State officials working to remove graffiti
By Patrick Cronin
Hampton Union, Friday, August 19, 2011
[The following article is courtesy of the Hampton Union and Seacoast Online]
Lady of the Sea Marine Memorial at Hampton Beach.
HAMPTON -- Local residents are outraged a vandal or a group of vandals has defaced the Lady of the Sea Marine Memorial at Hampton Beach with a spray-painted image of square-figured man waving his hand.
The statue, which was created by the late Alice E. Cosgrove, serves as a memorial for all New Hampshire sons and daughters lost or buried at sea during World War II.
The graffiti was discovered three weeks ago on the bench that bears the list of names of those who have died at sea. The area surrounding the old Lady By the Sea monument across the street from the Ashworth by the Sea Hotel had recently be redone as part of the $14.5 million redevelopment project at Hampton Beach.
"It's sad that someone came down with a $3 dollar can of spray paint and ruined it," said Ralph Fatello, Commander of the American Legion Post 35.
"It's an absolute disgrace and must be fixed immediately."
Fatello has already notified New Hampshire State Parks Department officials to see if they can expedite cleaning the monument.
Amy Bassett, spokesperson for N.H. state parks, said officials are aware of the graffiti.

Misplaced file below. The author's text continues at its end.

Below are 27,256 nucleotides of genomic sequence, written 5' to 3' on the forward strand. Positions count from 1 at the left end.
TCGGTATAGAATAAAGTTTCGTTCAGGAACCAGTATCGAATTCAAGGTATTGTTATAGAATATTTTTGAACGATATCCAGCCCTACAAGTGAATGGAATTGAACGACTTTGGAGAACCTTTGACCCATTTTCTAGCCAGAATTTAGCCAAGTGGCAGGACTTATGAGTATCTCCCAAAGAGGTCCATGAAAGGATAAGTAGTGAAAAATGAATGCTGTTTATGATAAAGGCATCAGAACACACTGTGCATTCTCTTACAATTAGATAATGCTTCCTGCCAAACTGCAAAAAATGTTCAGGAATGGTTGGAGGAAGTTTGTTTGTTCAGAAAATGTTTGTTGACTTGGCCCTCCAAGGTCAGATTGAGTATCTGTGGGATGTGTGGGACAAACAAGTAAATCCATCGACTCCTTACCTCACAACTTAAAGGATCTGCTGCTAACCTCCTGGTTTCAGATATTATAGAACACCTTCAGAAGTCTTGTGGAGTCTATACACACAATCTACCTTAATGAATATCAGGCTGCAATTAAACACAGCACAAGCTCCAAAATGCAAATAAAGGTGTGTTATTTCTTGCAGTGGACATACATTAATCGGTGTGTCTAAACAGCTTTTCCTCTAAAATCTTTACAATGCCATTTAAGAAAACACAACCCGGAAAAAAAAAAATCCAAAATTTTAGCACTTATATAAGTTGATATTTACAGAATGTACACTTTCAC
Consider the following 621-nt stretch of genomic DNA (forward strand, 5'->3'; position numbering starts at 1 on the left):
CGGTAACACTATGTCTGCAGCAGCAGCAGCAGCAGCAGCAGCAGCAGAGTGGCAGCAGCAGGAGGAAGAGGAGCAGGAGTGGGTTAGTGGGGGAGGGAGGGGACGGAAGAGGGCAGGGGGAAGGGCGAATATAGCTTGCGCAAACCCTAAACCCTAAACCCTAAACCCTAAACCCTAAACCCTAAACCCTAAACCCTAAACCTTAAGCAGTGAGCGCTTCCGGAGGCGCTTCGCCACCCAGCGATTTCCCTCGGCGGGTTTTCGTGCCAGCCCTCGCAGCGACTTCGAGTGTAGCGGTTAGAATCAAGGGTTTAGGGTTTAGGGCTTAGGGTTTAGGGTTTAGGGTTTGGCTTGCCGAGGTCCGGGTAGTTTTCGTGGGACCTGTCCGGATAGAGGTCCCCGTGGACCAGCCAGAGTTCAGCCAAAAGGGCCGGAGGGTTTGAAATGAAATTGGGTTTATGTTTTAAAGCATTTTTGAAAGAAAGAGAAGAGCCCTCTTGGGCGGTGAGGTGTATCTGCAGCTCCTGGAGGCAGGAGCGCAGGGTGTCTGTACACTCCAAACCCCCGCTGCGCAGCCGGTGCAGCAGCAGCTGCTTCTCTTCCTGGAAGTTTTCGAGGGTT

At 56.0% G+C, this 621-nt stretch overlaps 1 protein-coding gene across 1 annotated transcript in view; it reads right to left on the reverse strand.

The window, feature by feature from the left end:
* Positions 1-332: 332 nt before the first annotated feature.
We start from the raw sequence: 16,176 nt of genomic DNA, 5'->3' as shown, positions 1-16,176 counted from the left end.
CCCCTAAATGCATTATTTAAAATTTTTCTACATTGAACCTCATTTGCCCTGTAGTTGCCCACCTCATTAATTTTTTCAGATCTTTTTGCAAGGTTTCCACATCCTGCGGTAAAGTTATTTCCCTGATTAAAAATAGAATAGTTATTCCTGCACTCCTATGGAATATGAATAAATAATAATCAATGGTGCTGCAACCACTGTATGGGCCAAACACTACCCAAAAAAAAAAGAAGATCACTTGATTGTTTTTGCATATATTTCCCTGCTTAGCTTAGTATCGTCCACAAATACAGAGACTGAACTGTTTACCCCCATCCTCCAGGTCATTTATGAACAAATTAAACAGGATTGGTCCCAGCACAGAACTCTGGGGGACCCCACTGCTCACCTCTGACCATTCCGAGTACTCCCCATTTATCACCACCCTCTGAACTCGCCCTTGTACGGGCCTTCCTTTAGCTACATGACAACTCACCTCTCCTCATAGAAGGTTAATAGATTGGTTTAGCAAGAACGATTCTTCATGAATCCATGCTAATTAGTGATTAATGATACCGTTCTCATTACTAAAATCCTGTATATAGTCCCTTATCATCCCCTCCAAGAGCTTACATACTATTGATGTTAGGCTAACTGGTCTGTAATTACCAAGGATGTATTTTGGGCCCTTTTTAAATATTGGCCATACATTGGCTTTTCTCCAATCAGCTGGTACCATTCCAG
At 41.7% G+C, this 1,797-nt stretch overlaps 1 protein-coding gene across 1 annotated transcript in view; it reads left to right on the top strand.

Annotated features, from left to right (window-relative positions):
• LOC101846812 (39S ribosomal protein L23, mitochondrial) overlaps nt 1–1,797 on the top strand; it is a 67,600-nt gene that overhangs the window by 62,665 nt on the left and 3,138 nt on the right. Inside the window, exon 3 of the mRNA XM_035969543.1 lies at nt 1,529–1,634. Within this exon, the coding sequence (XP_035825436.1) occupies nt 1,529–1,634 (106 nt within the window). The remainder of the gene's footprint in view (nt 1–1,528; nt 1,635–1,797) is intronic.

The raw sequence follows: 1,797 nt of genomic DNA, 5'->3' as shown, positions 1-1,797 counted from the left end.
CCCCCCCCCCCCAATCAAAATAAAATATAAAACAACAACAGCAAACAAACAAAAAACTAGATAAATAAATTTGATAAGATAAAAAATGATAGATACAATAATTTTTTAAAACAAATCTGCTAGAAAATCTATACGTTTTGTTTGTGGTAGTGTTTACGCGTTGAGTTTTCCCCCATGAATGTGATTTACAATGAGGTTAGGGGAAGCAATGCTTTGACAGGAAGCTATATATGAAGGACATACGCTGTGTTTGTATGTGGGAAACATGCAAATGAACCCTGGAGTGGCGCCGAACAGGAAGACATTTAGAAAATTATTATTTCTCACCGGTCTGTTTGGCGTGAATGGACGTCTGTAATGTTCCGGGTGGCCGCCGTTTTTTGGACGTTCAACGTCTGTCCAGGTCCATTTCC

"We are working on trying to get that cleaned up," Bassett said on Wednesday. "Our state park staff is trying to remove it and we are also working on obtaining a service contract with a private vender to remove graffiti when it happens."
Fatello said he doesn't know why someone would desecrate a monument that means so much to so many people.
"I want to believe who ever did this didn't know what they were doing or why the monument was there," Fatello said. "But the fact they didn't know what it was is a crime in itself."
Linda Gebhart, of the Hampton Beach Beautification Committee, said this isn't the first time graffiti has defaced the beach this summer. She has filed numerous complaints dating back to Memorial Day weekend.
"The last straw to me was the Marine Memorial," Gebhart said.
Fatello said the monument is a special place for veterans in the community as they perform a Memorial Day and Veterans Day observances there every year.
Selectman Mike Pierce — who served in the Navy— said he hopes whoever is responsible will be caught and brought to justice.
"I think it's totally disrespectful to graffiti anything but a monument honoring those who paid the ultimate sacrifice for their county should be respected," Pierce said.
The monument was originally dedicated at the beach on May 30, 1957.
It came about after William E. Downs of Manchester pushed to have a monument memorizing all New Hampshire sons and daughters lost or buried at sea in defense of their country.
It was his son, William D. Downs, that he set out originally to honor.
After his son was buried at sea in 1945, Downs was surprised to learn the federal government could not — or would not— furnish a grave marker to honor his son's life and death.
In 1950, New Hampshire Gov. Sherman Adams answered Downs call and created a New Hampshire Marine Memorial Commission, which selected Hampton Beach across from the Ashworth Hotel as the site for the memorial.
The words from the poem by John Gay, written in 1714, in his "An Epistle to a Lady" are inscribed at the base of the statue as a tribute to not only the son of William E. Downs, but to all those lost or buried at sea during World War II. The inscription reads: "Breathe soft, ye winds, Ye waves in silence rest."